- The Washington Times - Wednesday, September 2, 2009


The senior diplomat at the U.S. Embassy in Budapest eagerly enlisted in the defense of homosexuals in Hungary, where Saturday’s gay pride parade is once again the target of conservative critics who claim the annual celebration promotes sexual deviancy.

Jeffrey D. Levine, charge d’affaires since April, greeted a crowd at the opening of the Gay Pride Festival at the Muvesz Cinema in the capital Monday.

“It is an honor for me to be here tonight and to have this opportunity to express our support for Hungary’s gay and lesbian community,” he said, noting that the audience would be viewing the film “Stonewall,” which is about a series of violent demonstrations against police harassment of homosexuals in New York in 1969.

” ‘Stonewall’ is a fictionalized account of the Stonewall riots that gave birth to the gay activism in the United States,” he added.

Mr. Levine reminded the audience that President Obama has expressed his support for gay rights and that Sen. Edward M. Kennedy championed many issues on behalf of the gay community.

The diplomat also mentioned the embassy’s decision to join 12 other foreign missions in Budapest to support Hungarian gays after prominent conservatives denounced the Gay Pride Festival.

“It was privilege for the Embassy of the United States to join together with 12 other embassies in Budapest to publish a statement of support for the Budapest Pride Festival,” Mr. Levine said.

“You are not alone in your struggle for equal treatment and respect. Progress is being made every day. You should all be very proud that your voice is being heard and your efforts are bringing results.”

He also wished them success in Saturday’s parade and in their “continuing demand for full civil rights.”

The statement issued Friday was also endorsed by the embassies of Australia, Britain, Canada, the Czech Republic, France, Germany, the Netherlands, Norway, Slovenia, South Africa, Spain and Sweden.

Earlier Friday, Ilona Ekes, a member of the center-right opposition party, Fidesz, held a news conference, calling on police to ban the parade and vilifying homosexuality as a “mental injury.” She also called the march “provocative.”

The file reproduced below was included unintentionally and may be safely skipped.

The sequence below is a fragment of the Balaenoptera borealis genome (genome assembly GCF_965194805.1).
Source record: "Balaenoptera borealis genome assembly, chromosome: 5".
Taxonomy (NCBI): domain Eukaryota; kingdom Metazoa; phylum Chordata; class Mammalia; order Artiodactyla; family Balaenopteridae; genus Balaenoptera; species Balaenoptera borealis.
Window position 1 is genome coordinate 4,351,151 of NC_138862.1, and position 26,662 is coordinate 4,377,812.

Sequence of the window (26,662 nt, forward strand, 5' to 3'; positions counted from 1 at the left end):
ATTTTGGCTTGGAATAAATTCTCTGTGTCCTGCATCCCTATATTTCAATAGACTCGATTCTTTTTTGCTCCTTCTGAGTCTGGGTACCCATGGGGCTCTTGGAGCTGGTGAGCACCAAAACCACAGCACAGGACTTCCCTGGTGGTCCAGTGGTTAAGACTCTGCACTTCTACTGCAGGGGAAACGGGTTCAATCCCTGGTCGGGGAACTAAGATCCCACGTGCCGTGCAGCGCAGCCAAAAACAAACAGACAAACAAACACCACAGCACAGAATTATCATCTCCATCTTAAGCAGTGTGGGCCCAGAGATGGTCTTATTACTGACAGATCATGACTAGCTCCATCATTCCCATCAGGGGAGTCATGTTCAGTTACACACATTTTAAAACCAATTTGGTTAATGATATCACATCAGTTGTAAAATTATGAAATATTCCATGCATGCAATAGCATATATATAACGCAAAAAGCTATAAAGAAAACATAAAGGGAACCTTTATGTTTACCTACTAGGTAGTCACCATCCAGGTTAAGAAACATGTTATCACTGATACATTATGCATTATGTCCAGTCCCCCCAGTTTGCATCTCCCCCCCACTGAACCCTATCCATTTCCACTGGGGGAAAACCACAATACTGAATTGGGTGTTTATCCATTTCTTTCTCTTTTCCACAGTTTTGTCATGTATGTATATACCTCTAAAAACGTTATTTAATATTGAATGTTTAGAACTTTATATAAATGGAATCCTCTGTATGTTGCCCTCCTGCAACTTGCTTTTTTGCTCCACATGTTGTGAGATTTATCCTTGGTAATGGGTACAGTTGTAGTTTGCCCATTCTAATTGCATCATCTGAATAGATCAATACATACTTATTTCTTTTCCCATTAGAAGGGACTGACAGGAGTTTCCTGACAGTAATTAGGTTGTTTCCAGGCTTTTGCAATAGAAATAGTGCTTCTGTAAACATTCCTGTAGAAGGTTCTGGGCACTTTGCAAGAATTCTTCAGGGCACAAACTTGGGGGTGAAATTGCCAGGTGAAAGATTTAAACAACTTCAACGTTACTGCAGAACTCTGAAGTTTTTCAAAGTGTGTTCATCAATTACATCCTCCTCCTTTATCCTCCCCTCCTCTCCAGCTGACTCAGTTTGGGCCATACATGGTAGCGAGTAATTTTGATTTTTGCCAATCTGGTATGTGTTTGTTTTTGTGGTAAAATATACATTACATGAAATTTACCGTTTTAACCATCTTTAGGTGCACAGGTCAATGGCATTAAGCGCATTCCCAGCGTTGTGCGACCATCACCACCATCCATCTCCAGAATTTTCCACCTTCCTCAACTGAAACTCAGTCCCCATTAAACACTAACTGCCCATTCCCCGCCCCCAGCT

The right-wing Jobbik Party, or Movement for a Better Hungary, has also denounced the event.

For the past two years, protesters including “skinheads” and ultranationalists, have hurled debris and Molotov cocktails at the parade, injuring dozens of marchers.


The chairmen of a congressional human rights panel this week condemned a Swedish newspaper that claimed Israeli soldiers harvested organs from dead Palestinians.

Sen. Benjamin L. Cardin, chairman of the Commission on Security and Cooperation in Europe, and Rep. Alcee L. Hastings, the co-chairman, also called on European foreign ministers to join them in denouncing the article in the newspaper, Aftonbladet.

Mr. Cardin, Maryland Democrat, said the commission is a strong defender of press freedom.

“But with freedom of the press comes responsibility,” he added. “And when major press outlets fail to meet their responsibility and instead raise the specter of racism or anti-Semitism, then public officials are duty-bound to speak out and condemn such blatant falsehoods.”

Mr. Hastings, Florida Democrat, said the article perpetrated “age-old anti-Semitic imagery and attempts to place it in a modern context of worrisome hostility in Europe towards Jews and Israel.”

Call Embassy Row at 202/636-3297, fax 202/832-7278 or e-mail jmorrison@ washingtontimes.com.

• James Morrison can be reached at jmorrison@washingtontimes.com.

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